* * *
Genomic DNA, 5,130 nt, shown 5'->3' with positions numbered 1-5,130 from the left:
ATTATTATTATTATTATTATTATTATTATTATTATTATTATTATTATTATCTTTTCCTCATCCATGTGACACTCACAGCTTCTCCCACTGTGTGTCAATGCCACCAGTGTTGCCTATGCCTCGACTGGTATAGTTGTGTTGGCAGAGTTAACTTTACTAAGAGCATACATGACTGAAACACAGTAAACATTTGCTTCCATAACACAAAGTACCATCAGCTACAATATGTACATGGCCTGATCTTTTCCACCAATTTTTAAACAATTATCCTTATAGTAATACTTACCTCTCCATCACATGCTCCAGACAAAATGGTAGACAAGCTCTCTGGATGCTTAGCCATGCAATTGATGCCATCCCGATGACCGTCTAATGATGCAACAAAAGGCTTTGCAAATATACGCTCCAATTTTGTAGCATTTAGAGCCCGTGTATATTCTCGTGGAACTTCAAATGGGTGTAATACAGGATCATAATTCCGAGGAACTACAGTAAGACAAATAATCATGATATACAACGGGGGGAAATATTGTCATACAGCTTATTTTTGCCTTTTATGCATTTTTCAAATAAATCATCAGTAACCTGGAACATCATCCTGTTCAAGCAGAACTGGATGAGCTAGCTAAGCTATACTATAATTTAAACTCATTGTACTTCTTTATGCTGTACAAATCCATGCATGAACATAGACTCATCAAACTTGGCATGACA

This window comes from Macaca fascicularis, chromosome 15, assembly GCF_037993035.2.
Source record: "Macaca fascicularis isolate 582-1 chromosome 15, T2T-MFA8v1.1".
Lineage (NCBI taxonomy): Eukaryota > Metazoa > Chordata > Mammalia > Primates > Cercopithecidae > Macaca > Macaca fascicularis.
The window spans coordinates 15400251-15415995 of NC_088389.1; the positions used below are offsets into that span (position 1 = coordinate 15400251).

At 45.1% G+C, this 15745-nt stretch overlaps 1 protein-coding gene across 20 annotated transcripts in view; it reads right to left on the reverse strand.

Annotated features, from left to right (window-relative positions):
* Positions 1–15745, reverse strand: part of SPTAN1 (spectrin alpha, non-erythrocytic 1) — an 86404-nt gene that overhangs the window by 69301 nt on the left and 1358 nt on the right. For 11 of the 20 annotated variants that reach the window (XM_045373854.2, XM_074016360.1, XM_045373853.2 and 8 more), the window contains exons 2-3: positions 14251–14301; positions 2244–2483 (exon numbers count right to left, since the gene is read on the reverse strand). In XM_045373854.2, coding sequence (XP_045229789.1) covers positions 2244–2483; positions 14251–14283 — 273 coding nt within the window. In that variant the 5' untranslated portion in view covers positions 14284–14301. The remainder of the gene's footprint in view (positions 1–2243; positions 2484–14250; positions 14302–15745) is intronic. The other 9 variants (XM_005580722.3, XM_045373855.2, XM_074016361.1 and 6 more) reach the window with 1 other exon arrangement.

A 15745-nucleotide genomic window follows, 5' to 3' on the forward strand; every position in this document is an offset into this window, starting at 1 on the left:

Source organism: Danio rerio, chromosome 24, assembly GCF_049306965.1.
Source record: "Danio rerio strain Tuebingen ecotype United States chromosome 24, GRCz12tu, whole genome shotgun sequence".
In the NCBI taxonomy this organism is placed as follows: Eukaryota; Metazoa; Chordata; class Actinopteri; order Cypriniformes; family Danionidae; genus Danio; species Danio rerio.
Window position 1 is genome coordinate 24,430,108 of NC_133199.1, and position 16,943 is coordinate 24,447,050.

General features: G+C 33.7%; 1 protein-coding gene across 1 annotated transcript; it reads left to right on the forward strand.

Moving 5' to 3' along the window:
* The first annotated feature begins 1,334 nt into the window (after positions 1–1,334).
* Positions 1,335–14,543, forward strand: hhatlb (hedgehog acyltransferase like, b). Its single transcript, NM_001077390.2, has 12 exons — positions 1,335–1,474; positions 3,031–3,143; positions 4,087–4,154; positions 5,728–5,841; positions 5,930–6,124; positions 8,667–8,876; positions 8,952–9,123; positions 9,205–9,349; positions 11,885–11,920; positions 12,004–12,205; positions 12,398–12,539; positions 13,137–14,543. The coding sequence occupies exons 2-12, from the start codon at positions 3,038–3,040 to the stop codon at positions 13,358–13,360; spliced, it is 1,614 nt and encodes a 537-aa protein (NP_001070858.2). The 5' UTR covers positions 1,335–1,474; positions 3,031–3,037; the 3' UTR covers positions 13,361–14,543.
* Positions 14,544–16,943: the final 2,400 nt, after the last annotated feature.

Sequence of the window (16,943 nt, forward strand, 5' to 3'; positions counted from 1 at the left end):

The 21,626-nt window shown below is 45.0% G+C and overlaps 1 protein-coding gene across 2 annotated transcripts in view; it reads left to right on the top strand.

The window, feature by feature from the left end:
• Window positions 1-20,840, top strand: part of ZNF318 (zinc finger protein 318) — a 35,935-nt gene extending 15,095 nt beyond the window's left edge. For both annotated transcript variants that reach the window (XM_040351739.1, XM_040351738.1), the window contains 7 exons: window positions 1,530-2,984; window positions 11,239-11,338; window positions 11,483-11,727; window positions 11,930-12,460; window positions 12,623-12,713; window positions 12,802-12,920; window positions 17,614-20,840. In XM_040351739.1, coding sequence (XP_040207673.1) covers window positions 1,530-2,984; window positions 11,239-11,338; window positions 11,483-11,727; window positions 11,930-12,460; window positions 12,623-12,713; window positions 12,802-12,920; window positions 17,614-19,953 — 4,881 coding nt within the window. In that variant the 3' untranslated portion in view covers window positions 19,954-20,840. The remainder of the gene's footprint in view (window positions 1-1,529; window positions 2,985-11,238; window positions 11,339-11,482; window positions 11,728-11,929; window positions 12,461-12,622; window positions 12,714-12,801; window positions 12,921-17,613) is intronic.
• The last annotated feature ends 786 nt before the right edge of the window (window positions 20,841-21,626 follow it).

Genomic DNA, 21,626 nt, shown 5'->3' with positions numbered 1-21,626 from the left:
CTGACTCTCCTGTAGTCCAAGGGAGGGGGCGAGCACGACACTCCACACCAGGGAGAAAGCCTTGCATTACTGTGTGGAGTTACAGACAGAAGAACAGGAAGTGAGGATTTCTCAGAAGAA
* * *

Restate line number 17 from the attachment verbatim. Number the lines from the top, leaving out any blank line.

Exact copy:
* The first annotated feature begins 1,334 nt into the window (after positions 1–1,334).